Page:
We know Uttarakhand is a state in the northern part of India. It is often referred to as the Devbhumi due to the many Hindu temples and pilgrimage centres found throughout the state. Uttarakhand is known for its natural beauty of the Himalayas, the Bhabhar and the Terai. On 9 November 2000, this 27th state of the Republic of India was created from the Himalayan and adjoining northwestern districts of Uttar Pradesh.
Archaeological evidence supports the existence of humans in the region since prehistoric times. Among the first major dynasties of Garhwal and Kumaon were the Kunindas in the 2nd century BC who practised an early form of Shaivism. Ashokan edicts at Kalsi show the early presence of Buddhism in this region. During the medieval period the region was consolidated under the Kumaon Kingdom and Garhwal Kingdom. By 1803 the region fell to the Gorkha Empire of Nepal and with the conclusion of the Anglo-Nepalese War in 1816 most of modern Uttarakhand was ceded to the British as part of the Treaty of Sugauli. Although the erstwhile hill kingdoms of Garhwal and Kumaon were traditional rivals, the proximity of different neighbouring ethnic groups and the inseparable and complementary nature of their geography, economy, culture, language, and traditions created strong bonds between the two regions which further strengthened during the Uttarakhand movement for statehood in the 1990s.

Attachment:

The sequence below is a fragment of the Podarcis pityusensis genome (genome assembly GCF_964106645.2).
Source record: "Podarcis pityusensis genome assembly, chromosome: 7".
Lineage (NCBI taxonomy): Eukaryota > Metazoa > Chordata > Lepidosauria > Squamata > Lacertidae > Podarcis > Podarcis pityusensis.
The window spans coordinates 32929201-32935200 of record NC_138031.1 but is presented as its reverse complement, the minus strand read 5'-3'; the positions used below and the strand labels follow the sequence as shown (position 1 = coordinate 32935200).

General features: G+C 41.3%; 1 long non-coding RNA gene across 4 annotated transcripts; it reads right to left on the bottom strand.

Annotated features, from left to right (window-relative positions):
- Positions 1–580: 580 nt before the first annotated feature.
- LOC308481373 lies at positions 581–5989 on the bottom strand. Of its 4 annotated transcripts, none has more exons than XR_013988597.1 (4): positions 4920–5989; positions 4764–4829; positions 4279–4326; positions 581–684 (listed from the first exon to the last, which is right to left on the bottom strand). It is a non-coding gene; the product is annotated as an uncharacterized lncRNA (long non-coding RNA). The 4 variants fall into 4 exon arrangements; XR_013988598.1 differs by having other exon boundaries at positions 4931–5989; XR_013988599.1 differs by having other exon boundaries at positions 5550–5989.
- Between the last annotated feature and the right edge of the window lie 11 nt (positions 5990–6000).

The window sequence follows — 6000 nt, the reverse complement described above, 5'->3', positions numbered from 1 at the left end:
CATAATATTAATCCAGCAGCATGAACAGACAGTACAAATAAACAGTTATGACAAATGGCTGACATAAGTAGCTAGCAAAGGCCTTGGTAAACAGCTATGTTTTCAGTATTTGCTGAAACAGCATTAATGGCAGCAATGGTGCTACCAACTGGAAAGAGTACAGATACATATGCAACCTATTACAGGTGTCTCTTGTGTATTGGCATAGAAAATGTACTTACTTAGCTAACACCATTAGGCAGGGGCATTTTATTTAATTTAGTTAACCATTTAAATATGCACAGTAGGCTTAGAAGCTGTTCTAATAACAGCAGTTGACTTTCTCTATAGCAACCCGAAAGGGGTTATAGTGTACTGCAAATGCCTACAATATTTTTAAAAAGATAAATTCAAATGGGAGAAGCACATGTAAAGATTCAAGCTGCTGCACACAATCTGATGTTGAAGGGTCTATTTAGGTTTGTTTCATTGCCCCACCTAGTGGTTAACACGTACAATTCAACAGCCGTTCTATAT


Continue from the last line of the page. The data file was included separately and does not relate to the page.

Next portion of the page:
Uttarakhand’s name is derived from the Sanskrit words Uttara meaning North, and meaning Land, simply means Northern Land. The name finds mention in early Hindu scriptures as the combined region of “Kedarkhand” (present day Garhwal) and “Manaskhand” (present day Kumaon). Uttarakhand was also the ancient Puranic term for the central stretch of the Indian Himalayas. Ancient rock paintings, rock shelters, paleolithic stone tools and megaliths provide evidence that the mountains of the region have been inhabited since prehistoric times. There are also archaeological remains which show the existence of early Vedic practices in the area.